The defendants argue that the superior court informed the Hymeses about the necessity of an opposing expert affidavit on "at least three occasions" and that the Hymeses were on notice for six months before entry of summary judgment that they needed to obtain an expert affidavit The record does not support this assertion.

The defendants assert that the first of these occasions was the pretrial scheduling conference of October 2008. According to the defendants, the superior court "told" the Hymeses "that they would need to obtain their own expert's affidavit to oppose such a motion for summary judgment." But the audio recording of this hearing does not re-fleet such an explicit instruction.16 The court there discussed submitting factual assertions by affidavit, but said nothing of getting an affidavit from an expert, or that plaintiffs should get their "own" expert.

*967The defendants contend that the Hymeses were informed a second time of the need for an expert affidavit by the defendants' January 5, 2004 memorandum supporting their motion for summary judgment. Although we have held that trial courts have a duty to inform pro se litigants of the applicable procedure in certain situations, we have not considered whether the court itself must give the notice or whether notice may be given by another party. The United States Court of Appeals for the Ninth Circuit has held that it is possible for the summary judgment mov-ant to fulfill the court's duty to inform as long as the notice satisfies a number of criteria.17 These criteria appear to be rigorous enough to guarantee functional notice.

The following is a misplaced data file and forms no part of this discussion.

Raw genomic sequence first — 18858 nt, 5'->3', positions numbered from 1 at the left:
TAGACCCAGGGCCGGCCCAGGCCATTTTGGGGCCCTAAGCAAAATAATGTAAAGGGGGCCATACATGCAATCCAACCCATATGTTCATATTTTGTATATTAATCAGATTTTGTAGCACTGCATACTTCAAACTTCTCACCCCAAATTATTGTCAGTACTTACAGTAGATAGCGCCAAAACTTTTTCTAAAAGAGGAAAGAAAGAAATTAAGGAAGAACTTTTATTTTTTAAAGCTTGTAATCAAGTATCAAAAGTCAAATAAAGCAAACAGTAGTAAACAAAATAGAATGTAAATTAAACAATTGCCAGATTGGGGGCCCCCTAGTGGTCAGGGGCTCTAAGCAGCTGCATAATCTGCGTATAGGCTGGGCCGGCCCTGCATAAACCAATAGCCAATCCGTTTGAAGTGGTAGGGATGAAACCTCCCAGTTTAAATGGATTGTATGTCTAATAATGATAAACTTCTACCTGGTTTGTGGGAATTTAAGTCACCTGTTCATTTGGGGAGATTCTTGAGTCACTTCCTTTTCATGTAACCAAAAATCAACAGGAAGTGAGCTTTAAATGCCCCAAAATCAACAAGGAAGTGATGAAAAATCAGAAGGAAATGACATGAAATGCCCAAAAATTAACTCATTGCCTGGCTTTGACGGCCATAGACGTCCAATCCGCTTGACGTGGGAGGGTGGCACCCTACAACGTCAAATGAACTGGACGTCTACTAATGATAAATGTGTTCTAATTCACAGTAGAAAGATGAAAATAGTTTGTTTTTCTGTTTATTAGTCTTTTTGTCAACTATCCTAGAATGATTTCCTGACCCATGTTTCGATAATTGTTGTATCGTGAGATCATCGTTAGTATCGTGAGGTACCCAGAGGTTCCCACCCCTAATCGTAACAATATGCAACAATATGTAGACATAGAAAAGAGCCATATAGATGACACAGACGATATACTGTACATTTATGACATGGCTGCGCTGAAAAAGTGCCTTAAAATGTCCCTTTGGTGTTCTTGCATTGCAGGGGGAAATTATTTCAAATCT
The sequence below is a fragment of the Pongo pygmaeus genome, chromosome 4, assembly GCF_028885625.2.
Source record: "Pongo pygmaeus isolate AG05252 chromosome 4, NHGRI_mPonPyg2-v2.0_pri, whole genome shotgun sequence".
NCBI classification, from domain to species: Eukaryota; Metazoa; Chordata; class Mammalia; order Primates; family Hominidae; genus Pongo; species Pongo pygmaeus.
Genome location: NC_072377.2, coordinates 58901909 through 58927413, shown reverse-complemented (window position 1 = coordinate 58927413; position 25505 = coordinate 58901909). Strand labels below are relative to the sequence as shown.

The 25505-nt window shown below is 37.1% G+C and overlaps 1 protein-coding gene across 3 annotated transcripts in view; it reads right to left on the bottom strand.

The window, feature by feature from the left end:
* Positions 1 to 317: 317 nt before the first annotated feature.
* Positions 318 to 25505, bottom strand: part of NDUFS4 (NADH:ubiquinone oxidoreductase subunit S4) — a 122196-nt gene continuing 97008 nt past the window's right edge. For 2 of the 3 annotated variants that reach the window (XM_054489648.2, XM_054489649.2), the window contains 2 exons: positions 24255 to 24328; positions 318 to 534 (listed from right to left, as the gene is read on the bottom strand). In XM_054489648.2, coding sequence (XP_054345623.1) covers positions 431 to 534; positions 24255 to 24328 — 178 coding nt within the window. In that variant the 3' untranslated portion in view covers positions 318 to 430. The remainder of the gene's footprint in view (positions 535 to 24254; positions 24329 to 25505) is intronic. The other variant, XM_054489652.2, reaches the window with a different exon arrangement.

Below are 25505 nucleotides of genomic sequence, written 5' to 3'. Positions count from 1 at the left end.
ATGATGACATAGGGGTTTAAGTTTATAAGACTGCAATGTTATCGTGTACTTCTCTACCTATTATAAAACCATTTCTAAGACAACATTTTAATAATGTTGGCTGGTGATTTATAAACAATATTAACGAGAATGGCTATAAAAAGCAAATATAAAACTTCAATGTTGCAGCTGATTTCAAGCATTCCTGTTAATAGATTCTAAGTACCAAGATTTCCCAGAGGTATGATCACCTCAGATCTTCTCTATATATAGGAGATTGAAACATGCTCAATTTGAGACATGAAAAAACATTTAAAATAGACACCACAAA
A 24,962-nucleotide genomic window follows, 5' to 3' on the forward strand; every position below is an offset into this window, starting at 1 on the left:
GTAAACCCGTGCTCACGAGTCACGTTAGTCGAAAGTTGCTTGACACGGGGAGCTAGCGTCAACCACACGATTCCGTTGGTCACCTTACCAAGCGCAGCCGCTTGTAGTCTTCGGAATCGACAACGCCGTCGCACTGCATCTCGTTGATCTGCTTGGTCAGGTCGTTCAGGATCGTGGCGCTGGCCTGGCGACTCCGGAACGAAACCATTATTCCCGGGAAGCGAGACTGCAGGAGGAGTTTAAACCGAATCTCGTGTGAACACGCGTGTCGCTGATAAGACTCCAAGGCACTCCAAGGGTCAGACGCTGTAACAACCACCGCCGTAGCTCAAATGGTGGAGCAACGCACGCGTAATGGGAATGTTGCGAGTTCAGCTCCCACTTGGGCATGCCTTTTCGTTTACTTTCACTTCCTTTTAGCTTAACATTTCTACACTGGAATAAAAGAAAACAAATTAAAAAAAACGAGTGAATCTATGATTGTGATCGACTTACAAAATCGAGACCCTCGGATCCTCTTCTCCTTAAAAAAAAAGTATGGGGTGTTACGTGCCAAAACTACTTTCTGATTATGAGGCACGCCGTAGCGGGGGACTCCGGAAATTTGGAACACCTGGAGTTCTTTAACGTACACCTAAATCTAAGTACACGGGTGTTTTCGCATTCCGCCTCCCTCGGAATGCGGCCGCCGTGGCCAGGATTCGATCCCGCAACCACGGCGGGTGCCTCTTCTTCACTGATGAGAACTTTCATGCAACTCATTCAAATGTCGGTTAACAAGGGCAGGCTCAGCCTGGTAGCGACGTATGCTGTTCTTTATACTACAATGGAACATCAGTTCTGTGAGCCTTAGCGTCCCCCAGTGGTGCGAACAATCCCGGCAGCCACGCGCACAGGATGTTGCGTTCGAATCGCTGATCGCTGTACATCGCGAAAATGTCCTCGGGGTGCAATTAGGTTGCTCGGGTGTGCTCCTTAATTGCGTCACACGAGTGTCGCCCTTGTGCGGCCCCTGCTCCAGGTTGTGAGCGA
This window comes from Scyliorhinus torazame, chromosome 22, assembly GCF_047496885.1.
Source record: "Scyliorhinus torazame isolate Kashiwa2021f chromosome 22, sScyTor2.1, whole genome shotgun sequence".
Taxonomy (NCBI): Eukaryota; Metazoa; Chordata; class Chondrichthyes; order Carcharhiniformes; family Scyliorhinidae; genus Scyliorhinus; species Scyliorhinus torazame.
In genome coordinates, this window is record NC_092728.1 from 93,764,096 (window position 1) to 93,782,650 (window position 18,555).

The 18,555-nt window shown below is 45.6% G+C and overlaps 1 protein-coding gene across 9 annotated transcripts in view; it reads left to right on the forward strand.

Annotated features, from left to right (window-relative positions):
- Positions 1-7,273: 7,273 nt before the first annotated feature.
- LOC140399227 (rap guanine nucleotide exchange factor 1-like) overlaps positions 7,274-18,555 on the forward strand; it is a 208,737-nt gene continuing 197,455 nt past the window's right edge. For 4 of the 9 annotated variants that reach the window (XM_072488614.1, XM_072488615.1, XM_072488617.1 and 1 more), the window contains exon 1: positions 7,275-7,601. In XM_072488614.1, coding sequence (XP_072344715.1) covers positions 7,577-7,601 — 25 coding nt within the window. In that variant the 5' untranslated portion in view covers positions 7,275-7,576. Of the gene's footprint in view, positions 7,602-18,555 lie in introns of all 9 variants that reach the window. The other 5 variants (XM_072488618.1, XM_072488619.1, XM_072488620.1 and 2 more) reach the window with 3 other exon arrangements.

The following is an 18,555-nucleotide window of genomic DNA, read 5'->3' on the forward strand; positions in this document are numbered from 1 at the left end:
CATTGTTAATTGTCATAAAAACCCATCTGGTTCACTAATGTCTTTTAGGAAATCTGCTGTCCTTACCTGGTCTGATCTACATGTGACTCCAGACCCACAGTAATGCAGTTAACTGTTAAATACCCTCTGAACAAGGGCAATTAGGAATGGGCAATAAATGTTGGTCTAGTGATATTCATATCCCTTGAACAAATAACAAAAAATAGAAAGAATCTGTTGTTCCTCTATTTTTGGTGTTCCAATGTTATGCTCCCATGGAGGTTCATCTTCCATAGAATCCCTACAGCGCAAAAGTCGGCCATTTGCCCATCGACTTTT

But this case does not require us to decide whether a movant can fulfill the court's duty to inform a pro se opponent, because the defendants' memorandum was clearly insufficient for that purpose. The memorandum stated that, "iJn medical malpractice cases, the plaintiff must offer expert testimony that establishes the standard of care, and the breach thereof, in order to proceed to trial." Persons in the Hymeses' position would not necessarily recognize that this was an objectively correct statement of what the court would require; it is just as likely that it would be considered part of the defendants' argument, because it is not always easy for pro se litigants to distinguish between what is indeed correct and what is merely wishful advocacy dressed in robes of certitude.

It therefore appears that it was not until entry of the superior court's order of February 26, 2004-what defendants term the third "occasion"-that the Hymeses were unambiguously put on notice that they needed an expert affidavit to oppose the pending summary judgment motion. The February 26 order stated that summary judgment would be granted unless the Hymeses "procure and present a medical expert's affidavit establishing the standard of care due from the defendants, breach thereof, and damages proximately caused by such a breach of duty of eare." The order gave the Hymeses until March 27 to supplement their summary judgment opposition. Therefore, from the time they were unambiguously informed of the need to obtain an affidavit, these pro se litigants had only one month in which to do so.18